Seven hundred years ago, the Mongolian Khans had conquered most of Asia and extended their empire into parts of Europe. What started with the famous/infamous Genghis Khan ended with his grandson Kublai Khan, who started the Yuan Dynasty in China. Though their reign was relatively short, these Mongolian kings exerted a huge influence during their time of power.
Kublai Khan, like the other Khans, was open to the influence of different faiths, and he once sent the explorers Niccolo and Maffeo Polo (father and uncle of Marco Polo) to Pope Gregory X to ask him to send one hundred Christian missionaries to come minister to the people of Mongolia. Specifically, his request asked the Pope …
…to send 100 persons well skilled in your law, who being confronted with the idolaters (i.e. Buddhists) shall have power to coerce them, and showing that they themselves are endowed with similar art… When I am witness of this , I shall place them and myself to be baptized. Following my example, all my nobility will then in like manner receive baptism and this will be imitated by my subjects in general; so that the Christians of these parts will exceed in number those who inhabit your own countries.
It was an incredible and unprecedented request, but for whatever reasons, Pope Gregory X only sent two friars and some lamp oil. In fact, the friars never made it. Experiencing some warfare as they passed through Armenia, they turned back. Niccolo, Maffeo and Marco Polo continued on to deliver the oil, but it was an empty gesture.
Who knows what could have happened had Pope Gregory X sent the full 100 invited missionaries to win the hearts and minds of the Mongols. Christianity might have spread strongly throughout all of Asia.
Fast forward. Handfuls of missionaries and missionary groups tried to reach the Mongolian people over the centuries, but they experienced little lasting success. Mongolians were nomadic people, and it was difficult to reach them for Christ as they moved all around the vast country. Even today, Mongolia is the most sparsely populated independent country in the world, with 2.9 million people scattered over 1.5 million square kilometers.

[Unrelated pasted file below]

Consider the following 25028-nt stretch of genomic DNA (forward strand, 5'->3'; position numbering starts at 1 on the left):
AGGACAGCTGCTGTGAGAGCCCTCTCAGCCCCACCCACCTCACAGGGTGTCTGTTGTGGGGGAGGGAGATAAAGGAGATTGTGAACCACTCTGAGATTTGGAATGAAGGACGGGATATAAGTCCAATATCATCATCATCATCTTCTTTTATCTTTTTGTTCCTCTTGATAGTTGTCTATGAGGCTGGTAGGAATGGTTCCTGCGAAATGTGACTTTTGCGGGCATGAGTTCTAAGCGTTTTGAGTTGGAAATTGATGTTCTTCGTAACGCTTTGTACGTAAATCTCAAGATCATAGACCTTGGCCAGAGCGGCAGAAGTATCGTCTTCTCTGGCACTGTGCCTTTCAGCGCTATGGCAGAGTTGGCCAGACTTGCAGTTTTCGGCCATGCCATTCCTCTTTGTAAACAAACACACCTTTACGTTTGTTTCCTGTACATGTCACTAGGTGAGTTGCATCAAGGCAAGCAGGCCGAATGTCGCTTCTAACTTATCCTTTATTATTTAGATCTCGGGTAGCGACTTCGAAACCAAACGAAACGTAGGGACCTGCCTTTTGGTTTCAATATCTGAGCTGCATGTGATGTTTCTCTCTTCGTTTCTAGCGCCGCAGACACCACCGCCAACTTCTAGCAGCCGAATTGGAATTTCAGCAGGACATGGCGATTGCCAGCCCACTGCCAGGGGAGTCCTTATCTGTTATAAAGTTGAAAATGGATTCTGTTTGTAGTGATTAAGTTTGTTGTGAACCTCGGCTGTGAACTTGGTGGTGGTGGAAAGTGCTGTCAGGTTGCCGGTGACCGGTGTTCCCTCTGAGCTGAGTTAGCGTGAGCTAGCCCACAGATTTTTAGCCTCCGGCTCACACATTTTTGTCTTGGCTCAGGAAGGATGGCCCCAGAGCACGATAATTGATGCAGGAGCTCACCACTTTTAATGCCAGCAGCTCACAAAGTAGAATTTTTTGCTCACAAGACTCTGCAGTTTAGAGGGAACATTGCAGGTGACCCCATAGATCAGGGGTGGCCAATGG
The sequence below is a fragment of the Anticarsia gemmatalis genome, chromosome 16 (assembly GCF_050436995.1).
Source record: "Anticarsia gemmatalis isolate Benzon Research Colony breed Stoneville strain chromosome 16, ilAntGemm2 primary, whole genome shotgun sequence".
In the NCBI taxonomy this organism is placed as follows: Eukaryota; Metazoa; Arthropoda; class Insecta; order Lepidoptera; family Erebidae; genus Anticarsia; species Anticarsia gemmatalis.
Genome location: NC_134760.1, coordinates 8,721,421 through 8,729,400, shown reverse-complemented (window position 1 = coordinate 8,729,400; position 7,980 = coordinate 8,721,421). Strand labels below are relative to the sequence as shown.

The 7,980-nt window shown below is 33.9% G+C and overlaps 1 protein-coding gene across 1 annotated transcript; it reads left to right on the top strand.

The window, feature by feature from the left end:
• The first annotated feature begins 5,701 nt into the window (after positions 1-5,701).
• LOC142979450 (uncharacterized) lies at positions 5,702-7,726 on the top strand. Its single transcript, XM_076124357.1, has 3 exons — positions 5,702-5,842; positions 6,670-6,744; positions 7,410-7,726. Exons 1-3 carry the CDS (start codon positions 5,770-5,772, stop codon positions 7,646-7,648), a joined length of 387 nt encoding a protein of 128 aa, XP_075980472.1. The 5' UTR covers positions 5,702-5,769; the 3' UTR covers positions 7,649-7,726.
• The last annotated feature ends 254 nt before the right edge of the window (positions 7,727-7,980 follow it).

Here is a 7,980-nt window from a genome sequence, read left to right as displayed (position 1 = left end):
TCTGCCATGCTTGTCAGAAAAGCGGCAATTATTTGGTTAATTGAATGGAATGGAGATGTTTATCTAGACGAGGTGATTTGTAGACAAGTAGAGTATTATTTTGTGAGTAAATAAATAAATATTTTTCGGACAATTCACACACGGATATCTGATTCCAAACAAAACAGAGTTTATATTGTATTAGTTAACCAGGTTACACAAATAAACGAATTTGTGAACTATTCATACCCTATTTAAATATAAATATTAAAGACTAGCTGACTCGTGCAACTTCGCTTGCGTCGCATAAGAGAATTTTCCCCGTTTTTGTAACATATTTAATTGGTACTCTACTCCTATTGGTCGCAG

The Communists eventually came into power in Mongolia and declared it an atheist nation. For approximately 65 years, the borders of Mongolia were closed to God and His followers….or so the government thought. Several seemingly unrelated events were taking place that would set the stage for massive spiritual change.
During the 1980’s, the government sent some party-loyal Mongolians to study at universities in other nations. During that time, several of these Mongolians heard about Jesus, and while they didn’t necessarily give their hearts to Christ at the time, seeds had been planted that would one day grow into faith.
At the same time, an Englishman by the name of John Gibbens was working on translating the New Testament into one of the Mongolian dialects. He was assisted by a woman named Altaa, a Mongolian university student, who later became Gibbens’ wife. They finished the translation in 1989, just as the walls of Communism were coming down. Then in July 1990, the first free elections took place in Mongolia, opening the door to religious freedom. Thirteen days later, the first 5,000 copies of the new Mongolian Bible were printed in Hong Kong, ready for immediate shipment.
Even the demographics of Mongolia were changing. More than one-third of the population of Mongolia had come over the years to reside in Ulaanbataar, the country’s capital city. With so many Mongolians so close together, it was much easier to establish churches and spread the Gospel.
The first Christian church (after Communism) started in Mongolia in 1991 with just a handful of believers. (Local Christians can name all four or five of them.) Since then, over 500 churches have been planted and over 60,000 people have given their lives to Christ. Mongolian Christians fan out over their large country taking the Gospel to its most remote places. Mongolian missionaries are even leaving their country to take the Good News into Russia, China, and the “-stan” countries (Afghanistan, Uzbekistan, Kyrgyzstan…). All this has happened in just seventeen short years. It’s nothing short of a miracle!
Centuries ago, Pope Gregory X missed an opportunity to join God in this great work, but God is not dependent on us to accomplish His purposes. He is working powerfully in Mongolia and through the Mongolian people. They may again be on a conquest of the magnitude of the conquests of the Khans, but this time they will be winning spiritual territory throughout Asia and into Europe. I’m excited to say that there is once again a Mongol King, and His name is Jesus Christ!
Worship in Ulaanbataar - March, 2008